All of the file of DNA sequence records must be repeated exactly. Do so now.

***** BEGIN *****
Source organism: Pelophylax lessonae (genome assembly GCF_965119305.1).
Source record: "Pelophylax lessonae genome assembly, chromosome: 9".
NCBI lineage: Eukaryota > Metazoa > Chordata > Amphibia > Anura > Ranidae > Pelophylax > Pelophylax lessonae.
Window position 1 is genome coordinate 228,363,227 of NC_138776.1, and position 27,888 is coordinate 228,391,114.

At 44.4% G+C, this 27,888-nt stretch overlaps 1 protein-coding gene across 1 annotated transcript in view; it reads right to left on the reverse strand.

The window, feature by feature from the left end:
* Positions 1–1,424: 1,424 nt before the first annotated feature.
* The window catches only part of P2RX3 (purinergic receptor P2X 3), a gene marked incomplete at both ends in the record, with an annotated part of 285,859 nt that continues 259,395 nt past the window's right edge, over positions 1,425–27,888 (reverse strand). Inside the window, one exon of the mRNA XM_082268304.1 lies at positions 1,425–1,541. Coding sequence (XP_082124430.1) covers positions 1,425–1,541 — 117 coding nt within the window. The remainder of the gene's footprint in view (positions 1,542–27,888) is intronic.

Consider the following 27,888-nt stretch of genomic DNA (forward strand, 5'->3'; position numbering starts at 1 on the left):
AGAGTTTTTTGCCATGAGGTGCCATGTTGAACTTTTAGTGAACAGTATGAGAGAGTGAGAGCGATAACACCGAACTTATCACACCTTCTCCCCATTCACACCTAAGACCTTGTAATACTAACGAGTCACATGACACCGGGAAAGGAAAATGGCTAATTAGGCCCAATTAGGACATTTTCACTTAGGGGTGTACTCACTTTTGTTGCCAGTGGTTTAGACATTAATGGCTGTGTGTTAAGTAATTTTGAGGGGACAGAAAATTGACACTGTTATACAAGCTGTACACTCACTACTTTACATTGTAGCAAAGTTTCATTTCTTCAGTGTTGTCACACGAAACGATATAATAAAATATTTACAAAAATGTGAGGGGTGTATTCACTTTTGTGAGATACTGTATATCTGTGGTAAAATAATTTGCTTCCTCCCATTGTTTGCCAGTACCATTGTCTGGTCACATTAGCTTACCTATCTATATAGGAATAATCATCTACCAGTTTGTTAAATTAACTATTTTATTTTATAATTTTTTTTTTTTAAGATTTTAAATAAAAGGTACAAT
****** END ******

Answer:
Source organism: Pelophylax lessonae (genome assembly GCF_965119305.1).
Source record: "Pelophylax lessonae genome assembly, chromosome: 9".
NCBI lineage: Eukaryota > Metazoa > Chordata > Amphibia > Anura > Ranidae > Pelophylax > Pelophylax lessonae.
Window position 1 is genome coordinate 228,363,227 of NC_138776.1, and position 27,888 is coordinate 228,391,114.

At 44.4% G+C, this 27,888-nt stretch overlaps 1 protein-coding gene across 1 annotated transcript in view; it reads right to left on the reverse strand.

The window, feature by feature from the left end:
* Positions 1–1,424: 1,424 nt before the first annotated feature.
* The window catches only part of P2RX3 (purinergic receptor P2X 3), a gene marked incomplete at both ends in the record, with an annotated part of 285,859 nt that continues 259,395 nt past the window's right edge, over positions 1,425–27,888 (reverse strand). Inside the window, one exon of the mRNA XM_082268304.1 lies at positions 1,425–1,541. Coding sequence (XP_082124430.1) covers positions 1,425–1,541 — 117 coding nt within the window. The remainder of the gene's footprint in view (positions 1,542–27,888) is intronic.

Consider the following 27,888-nt stretch of genomic DNA (forward strand, 5'->3'; position numbering starts at 1 on the left):
AGAGTTTTTTGCCATGAGGTGCCATGTTGAACTTTTAGTGAACAGTATGAGAGAGTGAGAGCGATAACACCGAACTTATCACACCTTCTCCCCATTCACACCTAAGACCTTGTAATACTAACGAGTCACATGACACCGGGAAAGGAAAATGGCTAATTAGGCCCAATTAGGACATTTTCACTTAGGGGTGTACTCACTTTTGTTGCCAGTGGTTTAGACATTAATGGCTGTGTGTTAAGTAATTTTGAGGGGACAGAAAATTGACACTGTTATACAAGCTGTACACTCACTACTTTACATTGTAGCAAAGTTTCATTTCTTCAGTGTTGTCACACGAAACGATATAATAAAATATTTACAAAAATGTGAGGGGTGTATTCACTTTTGTGAGATACTGTATATCTGTGGTAAAATAATTTGCTTCCTCCCATTGTTTGCCAGTACCATTGTCTGGTCACATTAGCTTACCTATCTATATAGGAATAATCATCTACCAGTTTGTTAAATTAACTATTTTATTTTATAATTTTTTTTTTTTAAGATTTTAAATAAAAGGTACAAT